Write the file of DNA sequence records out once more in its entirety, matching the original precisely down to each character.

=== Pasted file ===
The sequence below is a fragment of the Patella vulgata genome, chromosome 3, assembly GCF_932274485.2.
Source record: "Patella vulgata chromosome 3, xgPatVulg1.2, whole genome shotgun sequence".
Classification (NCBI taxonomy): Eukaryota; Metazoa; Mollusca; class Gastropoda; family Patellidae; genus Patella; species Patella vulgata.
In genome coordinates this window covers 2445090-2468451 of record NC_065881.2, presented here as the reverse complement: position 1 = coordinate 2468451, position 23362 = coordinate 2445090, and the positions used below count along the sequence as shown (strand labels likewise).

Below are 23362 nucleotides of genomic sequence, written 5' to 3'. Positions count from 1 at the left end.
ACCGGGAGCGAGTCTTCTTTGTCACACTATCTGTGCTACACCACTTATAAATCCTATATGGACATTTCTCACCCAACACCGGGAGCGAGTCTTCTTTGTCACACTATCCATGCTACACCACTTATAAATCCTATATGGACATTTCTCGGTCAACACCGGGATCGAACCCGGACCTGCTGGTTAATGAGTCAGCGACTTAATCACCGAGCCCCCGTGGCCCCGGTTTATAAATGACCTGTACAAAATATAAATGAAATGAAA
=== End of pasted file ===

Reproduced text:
The sequence below is a fragment of the Patella vulgata genome, chromosome 3, assembly GCF_932274485.2.
Source record: "Patella vulgata chromosome 3, xgPatVulg1.2, whole genome shotgun sequence".
Classification (NCBI taxonomy): Eukaryota; Metazoa; Mollusca; class Gastropoda; family Patellidae; genus Patella; species Patella vulgata.
In genome coordinates this window covers 2445090-2468451 of record NC_065881.2, presented here as the reverse complement: position 1 = coordinate 2468451, position 23362 = coordinate 2445090, and the positions used below count along the sequence as shown (strand labels likewise).

Below are 23362 nucleotides of genomic sequence, written 5' to 3'. Positions count from 1 at the left end.
ACCGGGAGCGAGTCTTCTTTGTCACACTATCTGTGCTACACCACTTATAAATCCTATATGGACATTTCTCACCCAACACCGGGAGCGAGTCTTCTTTGTCACACTATCCATGCTACACCACTTATAAATCCTATATGGACATTTCTCGGTCAACACCGGGATCGAACCCGGACCTGCTGGTTAATGAGTCAGCGACTTAATCACCGAGCCCCCGTGGCCCCGGTTTATAAATGACCTGTACAAAATATAAATGAAATGAAA